“Loku aiya’s mandate extended beyond the air time of Lama Pitiya. He had to ensure that all participants were safely dropped and picked, a responsibility which weighed heavily on his shoulders,” recalled Abeysekera adding that money occupied the last place in the agenda of his legendary brother. “For sarala gee my brother did not charge a cent from any artiste. He would have composed hundreds of evergreen hits for no payment. Such attitudes, values have eroded today, values which he took immense pains to impart to the younger generation through his programmes. I think he was also fortunate to have worked with a generation of children who were children in every sense and had leisure time not to indulge in internet surfing but to engage in fruitful creative efforts,” the concluding words of Abeysekera seemed to offer a timely message to ponder over.
Handa mama fame
Baptised as Handa Mama by K.A.W. Perera, the much sought after children’s programme of 60s presented by Sumana Jayatillake is on the threshold of celebrating its 50 years in existence. The theme song Lowa ganaduru duru karanna… composed by young Sumana was sung by Milton Perera in harmony with the musical touch of P. L. A. Somapala. Handa Mama proved to be a watershed in the 60s as the first medium to fuse art with mass media, the brainchild of Sumana Jayatillake fondly called ‘Sumana nenda’ by several generations. Delving into the winds of change that have blown across Handa Mama, Ms. Jayatillake said, “with the advent of television, only a handful of children are exposed to the radio medium and it’s indeed a challenging effort to sustain a children’s programme on this audio media.”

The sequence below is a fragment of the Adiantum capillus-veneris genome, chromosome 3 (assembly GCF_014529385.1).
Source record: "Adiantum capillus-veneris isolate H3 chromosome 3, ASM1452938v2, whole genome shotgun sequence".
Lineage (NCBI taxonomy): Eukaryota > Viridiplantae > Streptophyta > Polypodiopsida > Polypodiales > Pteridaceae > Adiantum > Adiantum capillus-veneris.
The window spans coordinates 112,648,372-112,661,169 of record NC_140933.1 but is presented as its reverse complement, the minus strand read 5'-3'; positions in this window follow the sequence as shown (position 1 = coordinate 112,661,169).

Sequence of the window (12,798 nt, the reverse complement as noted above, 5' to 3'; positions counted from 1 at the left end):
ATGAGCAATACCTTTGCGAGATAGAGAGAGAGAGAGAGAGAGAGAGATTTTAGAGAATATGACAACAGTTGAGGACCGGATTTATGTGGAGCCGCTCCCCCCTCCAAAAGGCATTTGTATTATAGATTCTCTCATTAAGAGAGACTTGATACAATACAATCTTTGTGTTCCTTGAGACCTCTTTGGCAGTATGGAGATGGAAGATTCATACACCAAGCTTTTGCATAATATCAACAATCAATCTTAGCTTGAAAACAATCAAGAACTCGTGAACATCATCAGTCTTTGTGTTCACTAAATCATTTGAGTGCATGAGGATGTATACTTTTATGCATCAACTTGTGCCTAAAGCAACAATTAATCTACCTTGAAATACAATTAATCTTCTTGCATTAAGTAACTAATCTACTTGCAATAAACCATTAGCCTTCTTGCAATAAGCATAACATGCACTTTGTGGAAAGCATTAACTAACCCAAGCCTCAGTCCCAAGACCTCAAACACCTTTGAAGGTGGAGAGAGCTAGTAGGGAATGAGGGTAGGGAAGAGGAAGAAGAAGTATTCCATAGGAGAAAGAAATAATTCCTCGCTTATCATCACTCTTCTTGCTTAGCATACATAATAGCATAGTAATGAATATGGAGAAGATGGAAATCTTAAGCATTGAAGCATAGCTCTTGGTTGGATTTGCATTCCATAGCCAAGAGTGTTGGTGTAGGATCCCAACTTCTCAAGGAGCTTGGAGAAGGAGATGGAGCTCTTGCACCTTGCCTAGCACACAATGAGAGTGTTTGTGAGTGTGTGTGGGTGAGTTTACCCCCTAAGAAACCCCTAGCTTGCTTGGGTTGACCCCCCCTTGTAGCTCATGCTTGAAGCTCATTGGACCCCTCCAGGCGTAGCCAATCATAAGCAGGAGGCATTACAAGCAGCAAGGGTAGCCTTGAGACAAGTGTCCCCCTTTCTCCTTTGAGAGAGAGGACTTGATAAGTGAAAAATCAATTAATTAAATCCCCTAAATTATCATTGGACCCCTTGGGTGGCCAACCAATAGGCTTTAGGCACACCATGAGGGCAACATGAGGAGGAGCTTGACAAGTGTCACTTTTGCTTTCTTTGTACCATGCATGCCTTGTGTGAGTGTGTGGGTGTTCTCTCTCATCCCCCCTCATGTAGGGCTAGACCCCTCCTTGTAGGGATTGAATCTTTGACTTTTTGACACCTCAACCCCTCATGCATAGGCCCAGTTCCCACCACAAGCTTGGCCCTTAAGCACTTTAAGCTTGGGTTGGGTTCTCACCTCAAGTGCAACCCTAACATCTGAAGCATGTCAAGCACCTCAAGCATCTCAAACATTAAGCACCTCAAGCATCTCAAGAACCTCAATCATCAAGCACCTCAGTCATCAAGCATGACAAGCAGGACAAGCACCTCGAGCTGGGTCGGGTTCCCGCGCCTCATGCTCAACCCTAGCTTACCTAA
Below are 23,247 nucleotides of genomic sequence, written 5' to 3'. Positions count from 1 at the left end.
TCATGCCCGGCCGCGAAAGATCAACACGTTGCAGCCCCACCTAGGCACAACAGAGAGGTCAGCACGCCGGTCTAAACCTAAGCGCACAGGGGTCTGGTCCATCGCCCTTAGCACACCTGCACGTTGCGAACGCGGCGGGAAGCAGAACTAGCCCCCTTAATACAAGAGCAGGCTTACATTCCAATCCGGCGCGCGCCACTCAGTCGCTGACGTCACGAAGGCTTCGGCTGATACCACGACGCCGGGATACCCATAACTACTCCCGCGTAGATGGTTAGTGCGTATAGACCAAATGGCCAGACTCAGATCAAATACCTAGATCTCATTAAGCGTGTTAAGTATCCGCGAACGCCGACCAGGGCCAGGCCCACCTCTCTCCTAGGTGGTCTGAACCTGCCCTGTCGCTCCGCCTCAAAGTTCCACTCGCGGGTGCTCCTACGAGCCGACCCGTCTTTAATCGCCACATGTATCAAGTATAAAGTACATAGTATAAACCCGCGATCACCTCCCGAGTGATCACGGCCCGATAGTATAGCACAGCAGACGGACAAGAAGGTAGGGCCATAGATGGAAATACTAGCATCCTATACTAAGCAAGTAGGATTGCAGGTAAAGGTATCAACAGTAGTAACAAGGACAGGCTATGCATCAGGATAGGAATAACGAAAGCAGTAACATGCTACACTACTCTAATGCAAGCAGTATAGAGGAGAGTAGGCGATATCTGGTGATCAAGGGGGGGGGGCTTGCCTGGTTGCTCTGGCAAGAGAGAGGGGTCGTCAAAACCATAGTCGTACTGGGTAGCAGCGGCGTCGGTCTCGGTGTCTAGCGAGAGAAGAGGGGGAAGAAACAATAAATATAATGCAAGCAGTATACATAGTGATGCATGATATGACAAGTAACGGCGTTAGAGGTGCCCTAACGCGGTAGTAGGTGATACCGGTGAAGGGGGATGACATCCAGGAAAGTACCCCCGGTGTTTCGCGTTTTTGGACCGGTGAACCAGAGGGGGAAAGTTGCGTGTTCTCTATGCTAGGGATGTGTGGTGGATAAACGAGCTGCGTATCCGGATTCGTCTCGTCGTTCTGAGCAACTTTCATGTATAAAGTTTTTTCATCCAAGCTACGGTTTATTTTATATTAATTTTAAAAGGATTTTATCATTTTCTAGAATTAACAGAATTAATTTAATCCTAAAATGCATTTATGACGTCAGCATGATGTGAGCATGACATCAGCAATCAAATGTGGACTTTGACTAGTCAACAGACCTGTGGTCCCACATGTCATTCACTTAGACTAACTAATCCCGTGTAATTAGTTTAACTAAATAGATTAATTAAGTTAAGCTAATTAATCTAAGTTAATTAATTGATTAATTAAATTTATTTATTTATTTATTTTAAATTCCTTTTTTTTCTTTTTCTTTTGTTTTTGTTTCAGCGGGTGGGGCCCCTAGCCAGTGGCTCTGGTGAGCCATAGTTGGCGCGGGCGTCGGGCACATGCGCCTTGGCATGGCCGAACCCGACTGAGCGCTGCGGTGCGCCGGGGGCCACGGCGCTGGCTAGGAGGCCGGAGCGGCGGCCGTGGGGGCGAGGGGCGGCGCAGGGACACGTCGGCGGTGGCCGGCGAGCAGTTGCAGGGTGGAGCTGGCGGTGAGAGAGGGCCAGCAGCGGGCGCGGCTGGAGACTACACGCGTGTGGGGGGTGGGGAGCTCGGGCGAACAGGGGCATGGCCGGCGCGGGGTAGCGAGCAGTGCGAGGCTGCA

Jaathaka stories which came alive through children’s illustrations, folk tales which enriched the creativity of young minds whilst cultivating values and cultural norms are today have dwindled in the shadows of ‘viable’ media campaigns, believes Ms. Jayatillake.
“Irrespective of the language of presentation, we were taught the correct rudiments of articulation, grammar by our gurus and seniors, a trend which is on the decline today. Our mother tongue is insulted by most of the TV and radio presenters who tragically believe in mixing English and Sinhala, thereby conveying the wrong impression of language handling to the young listeners,” she added.
For Sumana Jayatillake, walking through the gates of SLBC as a young presenter was a rejuvenating experience, drawing inspiration not only from celebrated artistes and scholars who frequented the place but from the ‘revered premises’ as well.
“Radio as the State media was a responsible medium which was not merely a source of entertainment but education as well. For us, it was not merely a vocation but a passion,” elaborated Ms. Jayatillake who strongly believes that modern technological know-how should be positively exploited whilst being firmly rooted on local soil.
“It’s very saddening to see children being robbed of their true potential, they are moulded into not sensitive human beings but mini-adults, largely as a result of the electronic media. With Spartan technology, through pioneering children’s programmes in the country, we took great efforts to guide the future generation along the correct path but today, we only see electronic media exploiting them as marketing tools,” concluded Ms. Jayatillake.